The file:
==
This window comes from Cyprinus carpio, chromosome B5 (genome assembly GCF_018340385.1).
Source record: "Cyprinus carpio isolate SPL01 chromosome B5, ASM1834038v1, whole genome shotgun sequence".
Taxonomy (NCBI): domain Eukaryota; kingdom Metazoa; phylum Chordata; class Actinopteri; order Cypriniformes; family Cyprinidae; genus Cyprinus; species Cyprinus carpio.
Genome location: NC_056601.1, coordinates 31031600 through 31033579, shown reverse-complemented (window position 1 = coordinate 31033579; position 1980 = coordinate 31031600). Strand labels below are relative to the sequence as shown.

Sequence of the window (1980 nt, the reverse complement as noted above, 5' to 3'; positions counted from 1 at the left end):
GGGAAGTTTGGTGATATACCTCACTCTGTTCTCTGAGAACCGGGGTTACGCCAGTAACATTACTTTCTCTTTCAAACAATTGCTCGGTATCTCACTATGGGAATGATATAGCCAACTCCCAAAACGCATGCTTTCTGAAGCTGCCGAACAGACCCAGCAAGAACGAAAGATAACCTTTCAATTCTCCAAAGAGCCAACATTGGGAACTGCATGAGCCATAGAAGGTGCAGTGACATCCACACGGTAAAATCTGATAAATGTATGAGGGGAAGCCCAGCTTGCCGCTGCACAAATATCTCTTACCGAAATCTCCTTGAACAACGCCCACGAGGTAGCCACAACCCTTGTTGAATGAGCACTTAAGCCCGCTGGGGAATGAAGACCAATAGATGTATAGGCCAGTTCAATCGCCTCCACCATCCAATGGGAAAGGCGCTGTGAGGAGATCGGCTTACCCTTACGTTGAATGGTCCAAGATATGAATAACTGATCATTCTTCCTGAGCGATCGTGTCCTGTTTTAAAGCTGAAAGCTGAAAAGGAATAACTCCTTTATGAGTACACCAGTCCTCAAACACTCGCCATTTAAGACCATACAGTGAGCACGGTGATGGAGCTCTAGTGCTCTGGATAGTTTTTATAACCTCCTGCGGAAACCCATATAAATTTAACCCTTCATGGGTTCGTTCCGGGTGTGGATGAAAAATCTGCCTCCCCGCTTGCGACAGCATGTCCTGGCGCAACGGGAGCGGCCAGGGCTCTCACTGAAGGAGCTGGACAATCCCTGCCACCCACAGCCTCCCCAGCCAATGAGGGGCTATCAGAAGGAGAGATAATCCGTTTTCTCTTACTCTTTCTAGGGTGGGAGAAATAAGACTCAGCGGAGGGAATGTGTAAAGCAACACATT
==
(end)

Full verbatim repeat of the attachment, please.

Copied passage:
This window comes from Cyprinus carpio, chromosome B5 (genome assembly GCF_018340385.1).
Source record: "Cyprinus carpio isolate SPL01 chromosome B5, ASM1834038v1, whole genome shotgun sequence".
Taxonomy (NCBI): domain Eukaryota; kingdom Metazoa; phylum Chordata; class Actinopteri; order Cypriniformes; family Cyprinidae; genus Cyprinus; species Cyprinus carpio.
Genome location: NC_056601.1, coordinates 31031600 through 31033579, shown reverse-complemented (window position 1 = coordinate 31033579; position 1980 = coordinate 31031600). Strand labels below are relative to the sequence as shown.

Sequence of the window (1980 nt, the reverse complement as noted above, 5' to 3'; positions counted from 1 at the left end):
GGGAAGTTTGGTGATATACCTCACTCTGTTCTCTGAGAACCGGGGTTACGCCAGTAACATTACTTTCTCTTTCAAACAATTGCTCGGTATCTCACTATGGGAATGATATAGCCAACTCCCAAAACGCATGCTTTCTGAAGCTGCCGAACAGACCCAGCAAGAACGAAAGATAACCTTTCAATTCTCCAAAGAGCCAACATTGGGAACTGCATGAGCCATAGAAGGTGCAGTGACATCCACACGGTAAAATCTGATAAATGTATGAGGGGAAGCCCAGCTTGCCGCTGCACAAATATCTCTTACCGAAATCTCCTTGAACAACGCCCACGAGGTAGCCACAACCCTTGTTGAATGAGCACTTAAGCCCGCTGGGGAATGAAGACCAATAGATGTATAGGCCAGTTCAATCGCCTCCACCATCCAATGGGAAAGGCGCTGTGAGGAGATCGGCTTACCCTTACGTTGAATGGTCCAAGATATGAATAACTGATCATTCTTCCTGAGCGATCGTGTCCTGTTTTAAAGCTGAAAGCTGAAAAGGAATAACTCCTTTATGAGTACACCAGTCCTCAAACACTCGCCATTTAAGACCATACAGTGAGCACGGTGATGGAGCTCTAGTGCTCTGGATAGTTTTTATAACCTCCTGCGGAAACCCATATAAATTTAACCCTTCATGGGTTCGTTCCGGGTGTGGATGAAAAATCTGCCTCCCCGCTTGCGACAGCATGTCCTGGCGCAACGGGAGCGGCCAGGGCTCTCACTGAAGGAGCTGGACAATCCCTGCCACCCACAGCCTCCCCAGCCAATGAGGGGCTATCAGAAGGAGAGATAATCCGTTTTCTCTTACTCTTTCTAGGGTGGGAGAAATAAGACTCAGCGGAGGGAATGTGTAAAGCAACACATT